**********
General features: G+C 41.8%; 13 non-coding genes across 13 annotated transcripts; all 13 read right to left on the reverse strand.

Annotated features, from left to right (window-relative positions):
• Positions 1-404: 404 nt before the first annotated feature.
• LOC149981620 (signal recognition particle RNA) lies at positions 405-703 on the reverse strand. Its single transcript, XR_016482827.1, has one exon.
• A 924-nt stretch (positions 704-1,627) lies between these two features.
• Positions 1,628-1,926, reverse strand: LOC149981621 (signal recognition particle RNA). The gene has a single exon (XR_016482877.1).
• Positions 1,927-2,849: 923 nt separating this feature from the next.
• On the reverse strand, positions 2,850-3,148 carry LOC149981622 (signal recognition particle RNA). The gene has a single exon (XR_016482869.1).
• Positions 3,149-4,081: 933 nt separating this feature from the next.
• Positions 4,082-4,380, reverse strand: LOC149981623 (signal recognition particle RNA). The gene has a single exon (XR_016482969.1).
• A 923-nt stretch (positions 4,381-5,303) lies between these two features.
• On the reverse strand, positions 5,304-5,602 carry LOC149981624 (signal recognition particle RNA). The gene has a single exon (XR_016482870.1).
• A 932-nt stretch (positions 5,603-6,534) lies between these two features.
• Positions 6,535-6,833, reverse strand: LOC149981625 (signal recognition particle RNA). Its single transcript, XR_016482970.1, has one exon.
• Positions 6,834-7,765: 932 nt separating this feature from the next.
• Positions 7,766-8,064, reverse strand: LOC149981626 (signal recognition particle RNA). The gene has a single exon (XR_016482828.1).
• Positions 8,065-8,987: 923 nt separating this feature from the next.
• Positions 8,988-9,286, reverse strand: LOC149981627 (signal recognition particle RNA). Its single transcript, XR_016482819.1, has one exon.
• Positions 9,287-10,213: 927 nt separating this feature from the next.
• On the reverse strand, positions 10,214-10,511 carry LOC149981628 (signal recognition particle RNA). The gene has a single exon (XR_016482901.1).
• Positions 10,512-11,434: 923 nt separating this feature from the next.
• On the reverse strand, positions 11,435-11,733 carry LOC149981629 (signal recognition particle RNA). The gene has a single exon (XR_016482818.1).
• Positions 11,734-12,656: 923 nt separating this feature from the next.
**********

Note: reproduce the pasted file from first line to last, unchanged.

General features: G+C 41.8%; 13 non-coding genes across 13 annotated transcripts; all 13 read right to left on the reverse strand.

Annotated features, from left to right (window-relative positions):
• Positions 1-404: 404 nt before the first annotated feature.
• LOC149981620 (signal recognition particle RNA) lies at positions 405-703 on the reverse strand. Its single transcript, XR_016482827.1, has one exon.
• A 924-nt stretch (positions 704-1,627) lies between these two features.
• Positions 1,628-1,926, reverse strand: LOC149981621 (signal recognition particle RNA). The gene has a single exon (XR_016482877.1).
• Positions 1,927-2,849: 923 nt separating this feature from the next.
• On the reverse strand, positions 2,850-3,148 carry LOC149981622 (signal recognition particle RNA). The gene has a single exon (XR_016482869.1).
• Positions 3,149-4,081: 933 nt separating this feature from the next.
• Positions 4,082-4,380, reverse strand: LOC149981623 (signal recognition particle RNA). The gene has a single exon (XR_016482969.1).
• A 923-nt stretch (positions 4,381-5,303) lies between these two features.
• On the reverse strand, positions 5,304-5,602 carry LOC149981624 (signal recognition particle RNA). The gene has a single exon (XR_016482870.1).
• A 932-nt stretch (positions 5,603-6,534) lies between these two features.
• Positions 6,535-6,833, reverse strand: LOC149981625 (signal recognition particle RNA). Its single transcript, XR_016482970.1, has one exon.
• Positions 6,834-7,765: 932 nt separating this feature from the next.
• Positions 7,766-8,064, reverse strand: LOC149981626 (signal recognition particle RNA). The gene has a single exon (XR_016482828.1).
• Positions 8,065-8,987: 923 nt separating this feature from the next.
• Positions 8,988-9,286, reverse strand: LOC149981627 (signal recognition particle RNA). Its single transcript, XR_016482819.1, has one exon.
• Positions 9,287-10,213: 927 nt separating this feature from the next.
• On the reverse strand, positions 10,214-10,511 carry LOC149981628 (signal recognition particle RNA). The gene has a single exon (XR_016482901.1).
• Positions 10,512-11,434: 923 nt separating this feature from the next.
• On the reverse strand, positions 11,435-11,733 carry LOC149981629 (signal recognition particle RNA). The gene has a single exon (XR_016482818.1).
• Positions 11,734-12,656: 923 nt separating this feature from the next.